Monday, November 22, 2010
Rain in West Wyalong
When most people hear about Australia, they would probably imagined Uluru and the hot dry dessert in which most of this island covered with. This great country can be seen to be unpleasant sometime, and unfortunately it has been true for the farmers in the past 10 years of constant drought. But, our prayers had been answered in this special year as Greg’s parents farm has finally been getting lots and lots of rain, and it was so incredible to see everything becoming green again!
I remembered when my parents visited their farm for the first time in 2007. Everything was so dry that they were even having sandstorms! The dams were all dried up, and water supplies for the houses are very limited, even in the cities. This is a photo we took of the farm in 2007. Most of the ground is dry. The canola only grows in wet patches and it didn't grow very tall at all. (Greg also still has his crazy hair-do like a Dragon Ball kid back in the day... :p)
Greg’s parents live in a small town called West Wyalong which is North West of Canberra. They own 4.500 acres worth of land that they have been working on for a long time alongside Greg's uncle. After persevering 10 years of drought, they're finally experiencing the complete opposite and had a little too much rain for their crops this year, which is amazing to see! Crops can get 'too much' rain which will make them drown and die, but most of them had grown very well. Some crops that are closer to the house are growing as high and as big as they can get, like chickens on steroids, they almost look like something else other than what they are. The main crops that they’re growing on their farm are canola, wheat and barley with a little bit of lupins for stock food and chickpeas. You can imagine how exciting it is to see these crops reaching its potential growth once again after the farm had been dry for so long!
This is a photo of the canola seeds that developed from the canola flowers. They have very strong distict smell, and are mostly used to make vegetable oil.
... the wheat that's bursting like fireworks,
and the drooping barley.
Greg and I went to visit the farm one weekend and his dad let us ride with him on the windrower. I didn’t know what a windrower was when I got there. A windrower is basically a machine that is attached to the tractor. They're used to cut the dried, tall canola plants that are full of seeds and lie them on the ground so that when it has been cut down, the wind won’t blow all the canola seeds away. We basically went round and around the farm to windrowed the canola, and I've realized that the ride can get a bit bumpy and tricky to do. (No wonder farmers are great drivers!) When we were there it took Greg's dad 3 hours to do the last paddock. They had to do nonstop rounds of windrowing during the previous days so he had to swap with his brother every 12 hours so the tractor never stops.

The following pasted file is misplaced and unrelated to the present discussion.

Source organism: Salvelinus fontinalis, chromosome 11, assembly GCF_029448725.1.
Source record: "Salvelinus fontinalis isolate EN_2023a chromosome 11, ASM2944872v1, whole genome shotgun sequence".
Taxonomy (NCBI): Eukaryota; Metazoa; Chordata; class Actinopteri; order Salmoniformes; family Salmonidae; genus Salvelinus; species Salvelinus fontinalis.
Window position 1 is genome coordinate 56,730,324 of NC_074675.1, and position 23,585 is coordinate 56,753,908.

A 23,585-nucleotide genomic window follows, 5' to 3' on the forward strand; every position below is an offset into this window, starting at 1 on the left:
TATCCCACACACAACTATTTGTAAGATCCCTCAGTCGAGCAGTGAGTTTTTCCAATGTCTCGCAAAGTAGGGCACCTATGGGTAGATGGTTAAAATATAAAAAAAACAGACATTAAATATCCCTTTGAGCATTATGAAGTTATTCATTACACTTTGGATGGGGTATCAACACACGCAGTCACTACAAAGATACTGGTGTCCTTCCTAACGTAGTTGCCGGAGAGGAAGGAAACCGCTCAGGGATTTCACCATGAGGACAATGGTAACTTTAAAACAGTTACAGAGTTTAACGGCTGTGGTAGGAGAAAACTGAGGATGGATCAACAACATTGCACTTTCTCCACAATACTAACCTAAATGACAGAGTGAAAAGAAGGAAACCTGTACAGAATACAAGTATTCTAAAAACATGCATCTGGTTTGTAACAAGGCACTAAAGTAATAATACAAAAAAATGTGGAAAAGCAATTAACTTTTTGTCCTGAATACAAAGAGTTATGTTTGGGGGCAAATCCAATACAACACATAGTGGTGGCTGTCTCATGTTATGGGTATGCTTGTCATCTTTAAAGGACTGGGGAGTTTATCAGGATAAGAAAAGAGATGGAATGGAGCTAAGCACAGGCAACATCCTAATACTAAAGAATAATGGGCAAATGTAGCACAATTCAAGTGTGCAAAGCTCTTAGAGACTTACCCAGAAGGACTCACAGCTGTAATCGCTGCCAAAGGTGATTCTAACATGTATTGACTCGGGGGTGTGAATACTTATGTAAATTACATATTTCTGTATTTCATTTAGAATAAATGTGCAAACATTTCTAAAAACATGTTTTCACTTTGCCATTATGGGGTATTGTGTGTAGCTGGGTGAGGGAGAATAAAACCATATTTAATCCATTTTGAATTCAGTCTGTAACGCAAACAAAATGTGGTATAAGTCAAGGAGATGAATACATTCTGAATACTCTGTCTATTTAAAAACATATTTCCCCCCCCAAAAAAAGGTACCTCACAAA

This is the windrow cutting all the crops, leaving a trail of canola behind it.
This picture shows what's left of it, the canola pile, and sticks of the 'beheaded' canola... Well, they're pretty much dead anyway. :p
I wasn't there when it happened, but Greg's mum sent me a few more pictures to put up on this blog. This is a photo of the header with the draper front picking up the windrowed canola
And this is the header filling the mother bin which is filling the truck to take to the silo (a silo is basically a huge barrell where the grain is kept) with Greg's dad and a huge smile on his face! =)
I'm so amazed by this event. A lot of farmers have given up, but Greg's parents hadn't stop praying and always had patience and hope, even for 10 years! That's like, almost half my life time! We always felt the struggle but we very seldom saw them getting too caught up about it. They always keep trying to celebrate everyday in other things knowing that there's 'bigger' things other than the farm.
Congratulations mum and dad, we love you and are sooo proud of you. You totally deserve the rain. =)